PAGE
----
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WHO: Governments Need to Tax Cigarettes by 75 Percent or More


"One of the most effective ... ways to reduce consumption of products that kill."

Joe Raedle/Getty Images

In its latest report on the "global tobacco epidemic," the World Health Organization says that raising taxes is the No. 1 way to reduce use of the substance that can be harmful to human health.

Joe Raedle/Getty Images

The sweet spot, it says, is taxing products about 75 percent of their retail price.

"Raising taxes on tobacco products is one of the most effective – and cost-effective – ways to reduce consumption of products that kill, while also generating substantial revenue," WHO Director-General Dr. Margaret Chan said in a statement. "I encourage all governments to look at the evidence, not the industry’s arguments, and adopt one of the best win-win policy options available for health."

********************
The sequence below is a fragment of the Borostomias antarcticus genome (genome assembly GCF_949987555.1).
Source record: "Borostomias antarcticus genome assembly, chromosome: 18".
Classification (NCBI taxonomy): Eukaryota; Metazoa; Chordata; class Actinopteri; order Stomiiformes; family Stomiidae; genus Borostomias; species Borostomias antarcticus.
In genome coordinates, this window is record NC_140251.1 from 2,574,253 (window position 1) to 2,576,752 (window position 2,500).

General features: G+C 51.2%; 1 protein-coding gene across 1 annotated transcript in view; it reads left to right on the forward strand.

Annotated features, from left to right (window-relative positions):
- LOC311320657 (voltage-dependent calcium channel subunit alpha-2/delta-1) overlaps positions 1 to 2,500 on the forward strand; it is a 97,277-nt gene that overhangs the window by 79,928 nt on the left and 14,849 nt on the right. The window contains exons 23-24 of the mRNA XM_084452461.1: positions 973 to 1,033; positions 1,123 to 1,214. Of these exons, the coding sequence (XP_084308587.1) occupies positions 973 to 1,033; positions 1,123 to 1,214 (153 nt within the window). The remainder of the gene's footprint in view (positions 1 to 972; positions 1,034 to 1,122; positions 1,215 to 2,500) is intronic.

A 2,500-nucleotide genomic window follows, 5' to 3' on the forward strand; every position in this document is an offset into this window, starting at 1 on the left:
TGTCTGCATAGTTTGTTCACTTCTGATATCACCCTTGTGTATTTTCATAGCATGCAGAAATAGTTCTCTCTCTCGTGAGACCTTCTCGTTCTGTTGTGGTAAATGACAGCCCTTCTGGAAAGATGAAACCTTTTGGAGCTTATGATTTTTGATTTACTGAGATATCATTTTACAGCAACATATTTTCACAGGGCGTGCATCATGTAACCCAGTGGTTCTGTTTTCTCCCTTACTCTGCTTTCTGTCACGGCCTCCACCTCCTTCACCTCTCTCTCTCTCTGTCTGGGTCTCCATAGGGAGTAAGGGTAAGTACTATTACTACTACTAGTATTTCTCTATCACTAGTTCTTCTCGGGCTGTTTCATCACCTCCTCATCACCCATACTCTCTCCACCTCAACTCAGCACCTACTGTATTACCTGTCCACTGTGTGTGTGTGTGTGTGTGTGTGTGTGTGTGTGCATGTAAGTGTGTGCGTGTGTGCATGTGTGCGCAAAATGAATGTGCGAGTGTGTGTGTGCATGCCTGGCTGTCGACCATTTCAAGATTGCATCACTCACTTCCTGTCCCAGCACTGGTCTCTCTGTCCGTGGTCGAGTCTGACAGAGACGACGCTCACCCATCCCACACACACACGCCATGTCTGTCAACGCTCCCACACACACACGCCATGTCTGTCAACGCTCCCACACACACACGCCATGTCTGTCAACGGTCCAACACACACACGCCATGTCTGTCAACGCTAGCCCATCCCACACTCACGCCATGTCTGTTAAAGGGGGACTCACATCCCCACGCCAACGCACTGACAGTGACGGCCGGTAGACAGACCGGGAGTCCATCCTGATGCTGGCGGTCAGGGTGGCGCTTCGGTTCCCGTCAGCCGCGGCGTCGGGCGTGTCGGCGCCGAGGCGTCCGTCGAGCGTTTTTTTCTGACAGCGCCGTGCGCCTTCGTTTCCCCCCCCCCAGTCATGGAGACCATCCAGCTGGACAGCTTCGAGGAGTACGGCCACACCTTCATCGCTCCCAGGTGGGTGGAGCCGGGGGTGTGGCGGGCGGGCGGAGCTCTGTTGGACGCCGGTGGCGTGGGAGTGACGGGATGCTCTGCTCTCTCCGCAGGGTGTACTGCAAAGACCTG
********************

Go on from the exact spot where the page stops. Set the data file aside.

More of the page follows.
Based on its data, WHO says 33 countries already tax tobacco products at 75 percent or more, but it noted that many other countries still have low taxes on such items. To put this into perspective, WHO noted in its report that only 10 percent of the world's population lives in countries with what it considers a "sufficiently high tax of more than 75 [percent] of the retail price of cigarettes in 2014."

The report said that the U.S. saw a 350 percent increase in cigarette prices between 1990 and 2014, due to a "five-fold increase in average state cigarette taxes and a six-fold increase in the national cigarette tax." This price increase, it said, reduced the number of cigarettes smoked per capita by over half.

According to WHO's statistics, one person dies from a tobacco-related disease every six seconds, which equates to about 6 million people per year. Without measures to curb tobacco use, WHO says it expects the number of related deaths to increase to more than 8 million people by 2030.

"Evidence from countries such as China and France shows that higher tobacco product prices linked to increased taxes lead to declines in smoking prevalence and tobacco-related harm, such as lung cancer deaths," Bettcher said in a statement.

Several states in the U.S. recently raised their taxes on tobacco products and some smokers aren't happy about it:

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